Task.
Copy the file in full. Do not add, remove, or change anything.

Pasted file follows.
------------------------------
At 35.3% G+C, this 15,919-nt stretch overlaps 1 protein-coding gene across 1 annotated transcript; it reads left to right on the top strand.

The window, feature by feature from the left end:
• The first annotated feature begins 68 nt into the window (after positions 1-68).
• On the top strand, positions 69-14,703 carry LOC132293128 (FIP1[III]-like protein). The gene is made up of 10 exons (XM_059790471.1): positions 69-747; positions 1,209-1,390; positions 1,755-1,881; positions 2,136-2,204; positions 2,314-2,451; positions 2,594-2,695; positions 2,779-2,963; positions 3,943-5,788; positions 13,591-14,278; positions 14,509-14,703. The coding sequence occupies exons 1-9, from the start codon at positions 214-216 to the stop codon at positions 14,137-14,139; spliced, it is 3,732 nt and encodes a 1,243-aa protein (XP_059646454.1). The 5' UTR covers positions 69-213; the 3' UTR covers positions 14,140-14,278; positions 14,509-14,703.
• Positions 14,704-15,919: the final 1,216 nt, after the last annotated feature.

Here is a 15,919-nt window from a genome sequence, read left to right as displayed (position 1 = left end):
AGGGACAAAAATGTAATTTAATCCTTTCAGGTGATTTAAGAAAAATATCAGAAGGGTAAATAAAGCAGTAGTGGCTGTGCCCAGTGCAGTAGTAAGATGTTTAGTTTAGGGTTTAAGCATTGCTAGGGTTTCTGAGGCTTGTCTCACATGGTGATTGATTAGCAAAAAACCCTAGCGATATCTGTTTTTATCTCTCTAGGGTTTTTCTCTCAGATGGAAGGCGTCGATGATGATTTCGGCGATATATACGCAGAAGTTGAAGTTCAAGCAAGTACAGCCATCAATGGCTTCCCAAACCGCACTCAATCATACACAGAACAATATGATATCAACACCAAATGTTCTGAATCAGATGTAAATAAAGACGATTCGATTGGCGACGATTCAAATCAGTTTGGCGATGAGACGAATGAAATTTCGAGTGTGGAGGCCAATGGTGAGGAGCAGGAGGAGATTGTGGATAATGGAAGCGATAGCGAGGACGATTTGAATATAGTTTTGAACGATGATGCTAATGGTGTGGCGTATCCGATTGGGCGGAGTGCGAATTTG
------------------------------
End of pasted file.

At 35.3% G+C, this 15,919-nt stretch overlaps 1 protein-coding gene across 1 annotated transcript; it reads left to right on the top strand.

The window, feature by feature from the left end:
• The first annotated feature begins 68 nt into the window (after positions 1-68).
• On the top strand, positions 69-14,703 carry LOC132293128 (FIP1[III]-like protein). The gene is made up of 10 exons (XM_059790471.1): positions 69-747; positions 1,209-1,390; positions 1,755-1,881; positions 2,136-2,204; positions 2,314-2,451; positions 2,594-2,695; positions 2,779-2,963; positions 3,943-5,788; positions 13,591-14,278; positions 14,509-14,703. The coding sequence occupies exons 1-9, from the start codon at positions 214-216 to the stop codon at positions 14,137-14,139; spliced, it is 3,732 nt and encodes a 1,243-aa protein (XP_059646454.1). The 5' UTR covers positions 69-213; the 3' UTR covers positions 14,140-14,278; positions 14,509-14,703.
• Positions 14,704-15,919: the final 1,216 nt, after the last annotated feature.

Here is a 15,919-nt window from a genome sequence, read left to right as displayed (position 1 = left end):
AGGGACAAAAATGTAATTTAATCCTTTCAGGTGATTTAAGAAAAATATCAGAAGGGTAAATAAAGCAGTAGTGGCTGTGCCCAGTGCAGTAGTAAGATGTTTAGTTTAGGGTTTAAGCATTGCTAGGGTTTCTGAGGCTTGTCTCACATGGTGATTGATTAGCAAAAAACCCTAGCGATATCTGTTTTTATCTCTCTAGGGTTTTTCTCTCAGATGGAAGGCGTCGATGATGATTTCGGCGATATATACGCAGAAGTTGAAGTTCAAGCAAGTACAGCCATCAATGGCTTCCCAAACCGCACTCAATCATACACAGAACAATATGATATCAACACCAAATGTTCTGAATCAGATGTAAATAAAGACGATTCGATTGGCGACGATTCAAATCAGTTTGGCGATGAGACGAATGAAATTTCGAGTGTGGAGGCCAATGGTGAGGAGCAGGAGGAGATTGTGGATAATGGAAGCGATAGCGAGGACGATTTGAATATAGTTTTGAACGATGATGCTAATGGTGTGGCGTATCCGATTGGGCGGAGTGCGAATTTG